The fallout from the U.S. Supreme Court's ruling on climate change could be significant. It hits the domestic auto industry particularly hard. A majority of the justices reached beyond their expertise to parrot environmental activists' claims that climate change is forcing massive damage to the Earth.
But neither the court nor the rest of the government should target any one industry when the causes are so broad. Of course, keeping environmental alarmists at bay will be even more difficult since they see the narrow majority decision as a justification to attack the auto industry with more vigor.
In a 5-4 decision, the Supreme Court said the U.S. Environmental Protection Agency has the authority to regulate greenhouse gas emission from new cars and trucks under the Clean Air Act and must do so unless it can produce compelling evidence not to.
All is not lost for General Motors Corp., Ford Motor Co. and the Chrysler Group, as long as Congress acts responsibly and pursues carbon dioxide policy changes that address all industries. Congress, not the courts, sets pollution standards. Fortunately, the court also reminded the states that they are not allowed to pre-empt federal law.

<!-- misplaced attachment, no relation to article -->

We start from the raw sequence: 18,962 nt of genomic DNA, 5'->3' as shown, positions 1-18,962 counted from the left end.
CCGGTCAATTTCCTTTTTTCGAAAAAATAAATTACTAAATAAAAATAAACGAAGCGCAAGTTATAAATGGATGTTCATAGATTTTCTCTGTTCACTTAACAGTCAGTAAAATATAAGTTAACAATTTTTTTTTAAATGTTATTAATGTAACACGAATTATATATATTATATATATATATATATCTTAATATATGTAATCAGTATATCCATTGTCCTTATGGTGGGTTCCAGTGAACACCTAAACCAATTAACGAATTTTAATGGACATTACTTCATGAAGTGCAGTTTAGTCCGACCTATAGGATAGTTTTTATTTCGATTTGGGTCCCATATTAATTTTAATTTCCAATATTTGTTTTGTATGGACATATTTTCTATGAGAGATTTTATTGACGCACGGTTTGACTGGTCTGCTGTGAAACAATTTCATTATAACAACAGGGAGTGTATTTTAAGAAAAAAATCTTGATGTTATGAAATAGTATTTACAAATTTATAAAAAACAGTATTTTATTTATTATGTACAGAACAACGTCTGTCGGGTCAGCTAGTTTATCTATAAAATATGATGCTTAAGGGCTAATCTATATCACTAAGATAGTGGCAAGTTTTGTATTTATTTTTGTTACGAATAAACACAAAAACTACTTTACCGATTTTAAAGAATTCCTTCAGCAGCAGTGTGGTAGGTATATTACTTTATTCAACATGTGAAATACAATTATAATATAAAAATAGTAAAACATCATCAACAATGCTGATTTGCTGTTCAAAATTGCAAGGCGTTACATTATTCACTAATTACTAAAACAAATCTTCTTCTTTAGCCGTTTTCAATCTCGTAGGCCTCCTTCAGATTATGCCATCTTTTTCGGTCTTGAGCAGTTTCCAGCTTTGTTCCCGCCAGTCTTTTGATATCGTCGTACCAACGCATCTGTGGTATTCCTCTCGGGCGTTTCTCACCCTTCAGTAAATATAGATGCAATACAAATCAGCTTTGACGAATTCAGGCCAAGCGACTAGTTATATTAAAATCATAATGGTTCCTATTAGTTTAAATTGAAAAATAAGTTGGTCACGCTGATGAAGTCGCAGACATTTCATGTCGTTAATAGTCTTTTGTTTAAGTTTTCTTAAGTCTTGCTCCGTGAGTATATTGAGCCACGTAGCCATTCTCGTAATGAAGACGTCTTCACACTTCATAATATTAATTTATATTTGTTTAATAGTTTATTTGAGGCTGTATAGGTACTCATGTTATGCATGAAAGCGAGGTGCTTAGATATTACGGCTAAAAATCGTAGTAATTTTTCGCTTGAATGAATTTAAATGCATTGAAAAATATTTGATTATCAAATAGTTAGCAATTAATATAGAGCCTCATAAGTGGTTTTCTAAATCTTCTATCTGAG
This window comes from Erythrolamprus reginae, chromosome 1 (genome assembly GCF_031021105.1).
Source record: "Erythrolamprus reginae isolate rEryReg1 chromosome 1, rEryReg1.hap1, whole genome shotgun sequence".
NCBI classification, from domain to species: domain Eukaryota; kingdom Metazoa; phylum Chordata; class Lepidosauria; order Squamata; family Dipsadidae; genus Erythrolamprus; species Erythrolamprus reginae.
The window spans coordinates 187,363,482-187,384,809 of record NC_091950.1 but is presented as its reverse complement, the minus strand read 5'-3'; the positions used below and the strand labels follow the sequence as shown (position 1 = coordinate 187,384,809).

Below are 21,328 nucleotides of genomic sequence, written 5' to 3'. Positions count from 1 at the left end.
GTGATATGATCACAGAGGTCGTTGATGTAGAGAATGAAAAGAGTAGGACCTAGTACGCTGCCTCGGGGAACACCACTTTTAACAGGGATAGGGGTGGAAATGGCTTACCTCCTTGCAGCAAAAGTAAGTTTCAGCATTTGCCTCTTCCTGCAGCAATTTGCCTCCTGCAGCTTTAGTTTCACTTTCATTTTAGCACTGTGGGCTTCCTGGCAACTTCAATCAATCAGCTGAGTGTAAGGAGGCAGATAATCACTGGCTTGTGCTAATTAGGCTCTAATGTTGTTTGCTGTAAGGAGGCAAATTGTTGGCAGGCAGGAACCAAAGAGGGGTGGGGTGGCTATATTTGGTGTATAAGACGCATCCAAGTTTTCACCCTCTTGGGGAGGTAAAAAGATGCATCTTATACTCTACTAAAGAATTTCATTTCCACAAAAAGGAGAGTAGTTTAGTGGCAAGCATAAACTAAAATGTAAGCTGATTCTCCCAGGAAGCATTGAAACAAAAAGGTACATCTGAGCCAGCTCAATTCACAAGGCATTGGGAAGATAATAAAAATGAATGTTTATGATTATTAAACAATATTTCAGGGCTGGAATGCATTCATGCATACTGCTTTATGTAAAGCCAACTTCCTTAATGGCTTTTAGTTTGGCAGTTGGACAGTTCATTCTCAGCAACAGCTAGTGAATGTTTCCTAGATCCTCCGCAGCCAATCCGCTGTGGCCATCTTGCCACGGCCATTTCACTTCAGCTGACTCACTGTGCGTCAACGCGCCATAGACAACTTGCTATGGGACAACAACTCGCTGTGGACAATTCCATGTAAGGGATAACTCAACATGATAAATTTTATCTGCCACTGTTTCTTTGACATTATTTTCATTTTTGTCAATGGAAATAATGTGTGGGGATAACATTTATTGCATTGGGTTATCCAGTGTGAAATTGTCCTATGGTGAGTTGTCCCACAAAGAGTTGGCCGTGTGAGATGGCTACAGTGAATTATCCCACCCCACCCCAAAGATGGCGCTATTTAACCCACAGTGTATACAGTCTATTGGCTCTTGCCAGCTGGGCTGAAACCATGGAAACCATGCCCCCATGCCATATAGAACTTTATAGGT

Rep. John Dingell, D-Mich., chairman of the House Energy and Commerce Committee and a staunch defender of the auto industry, not only understands the role of government and the courts on this issue, he's worked to rein in the overzealous members of his party.
After the decision, environmental activists crowed that Detroit's automakers must now put more fuel-efficient cars and trucks on the roads, ignoring the fact that consumers have rejected those vehicles. The ruling also fueled support for reckless proposals - including a push from President George W. Bush - to increase the failed Corporate Average Fuel Economy standards by as much as 4 percent a year.
But the narrow margin of victory reminds us that the issue is still undecided - particularly on the effect autos have on the environment. Even Justice John Paul Stevens acknowledged this in his majority opinion when he wrote that "regulating motor-vehicle emissions may not by itself reverse global warming." The Big Three say they'll work with Congress to craft legislation that addresses global climate change, as long as it is for all industries. The auto industry estimates that proposals before Congress would cost $85 billion or more and result in the loss of thousands of jobs.
The auto industry has made tremendous strides in increasing fuel economy and reducing carbon emissions and can continue to do so best if not hampered by unrealistic regulations.
Reprinted from The Detroit News.